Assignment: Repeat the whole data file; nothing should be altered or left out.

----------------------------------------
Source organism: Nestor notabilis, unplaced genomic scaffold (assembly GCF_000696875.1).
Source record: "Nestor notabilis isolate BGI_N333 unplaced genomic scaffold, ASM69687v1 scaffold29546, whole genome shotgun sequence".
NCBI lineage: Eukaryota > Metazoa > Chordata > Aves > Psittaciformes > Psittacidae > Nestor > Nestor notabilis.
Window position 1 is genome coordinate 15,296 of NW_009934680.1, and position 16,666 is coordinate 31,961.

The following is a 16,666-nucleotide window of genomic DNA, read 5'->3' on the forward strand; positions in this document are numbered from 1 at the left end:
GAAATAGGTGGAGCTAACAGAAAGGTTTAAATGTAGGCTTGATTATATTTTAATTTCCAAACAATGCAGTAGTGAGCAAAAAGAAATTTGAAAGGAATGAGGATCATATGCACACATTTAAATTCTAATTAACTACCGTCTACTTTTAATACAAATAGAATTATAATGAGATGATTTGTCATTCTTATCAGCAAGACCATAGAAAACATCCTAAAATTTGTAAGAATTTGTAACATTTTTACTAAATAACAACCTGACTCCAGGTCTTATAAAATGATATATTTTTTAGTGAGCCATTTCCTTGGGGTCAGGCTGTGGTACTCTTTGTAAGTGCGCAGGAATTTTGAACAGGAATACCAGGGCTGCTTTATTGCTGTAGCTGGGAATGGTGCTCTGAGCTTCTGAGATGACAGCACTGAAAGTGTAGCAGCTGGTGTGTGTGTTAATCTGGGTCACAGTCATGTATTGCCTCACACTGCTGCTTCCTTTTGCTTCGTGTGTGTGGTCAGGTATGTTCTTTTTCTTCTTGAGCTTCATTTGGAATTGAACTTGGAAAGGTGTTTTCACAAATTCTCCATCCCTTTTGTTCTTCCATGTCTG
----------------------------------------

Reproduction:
Source organism: Nestor notabilis, unplaced genomic scaffold (assembly GCF_000696875.1).
Source record: "Nestor notabilis isolate BGI_N333 unplaced genomic scaffold, ASM69687v1 scaffold29546, whole genome shotgun sequence".
NCBI lineage: Eukaryota > Metazoa > Chordata > Aves > Psittaciformes > Psittacidae > Nestor > Nestor notabilis.
Window position 1 is genome coordinate 15,296 of NW_009934680.1, and position 16,666 is coordinate 31,961.

The following is a 16,666-nucleotide window of genomic DNA, read 5'->3' on the forward strand; positions in this document are numbered from 1 at the left end:
GAAATAGGTGGAGCTAACAGAAAGGTTTAAATGTAGGCTTGATTATATTTTAATTTCCAAACAATGCAGTAGTGAGCAAAAAGAAATTTGAAAGGAATGAGGATCATATGCACACATTTAAATTCTAATTAACTACCGTCTACTTTTAATACAAATAGAATTATAATGAGATGATTTGTCATTCTTATCAGCAAGACCATAGAAAACATCCTAAAATTTGTAAGAATTTGTAACATTTTTACTAAATAACAACCTGACTCCAGGTCTTATAAAATGATATATTTTTTAGTGAGCCATTTCCTTGGGGTCAGGCTGTGGTACTCTTTGTAAGTGCGCAGGAATTTTGAACAGGAATACCAGGGCTGCTTTATTGCTGTAGCTGGGAATGGTGCTCTGAGCTTCTGAGATGACAGCACTGAAAGTGTAGCAGCTGGTGTGTGTGTTAATCTGGGTCACAGTCATGTATTGCCTCACACTGCTGCTTCCTTTTGCTTCGTGTGTGTGGTCAGGTATGTTCTTTTTCTTCTTGAGCTTCATTTGGAATTGAACTTGGAAAGGTGTTTTCACAAATTCTCCATCCCTTTTGTTCTTCCATGTCTG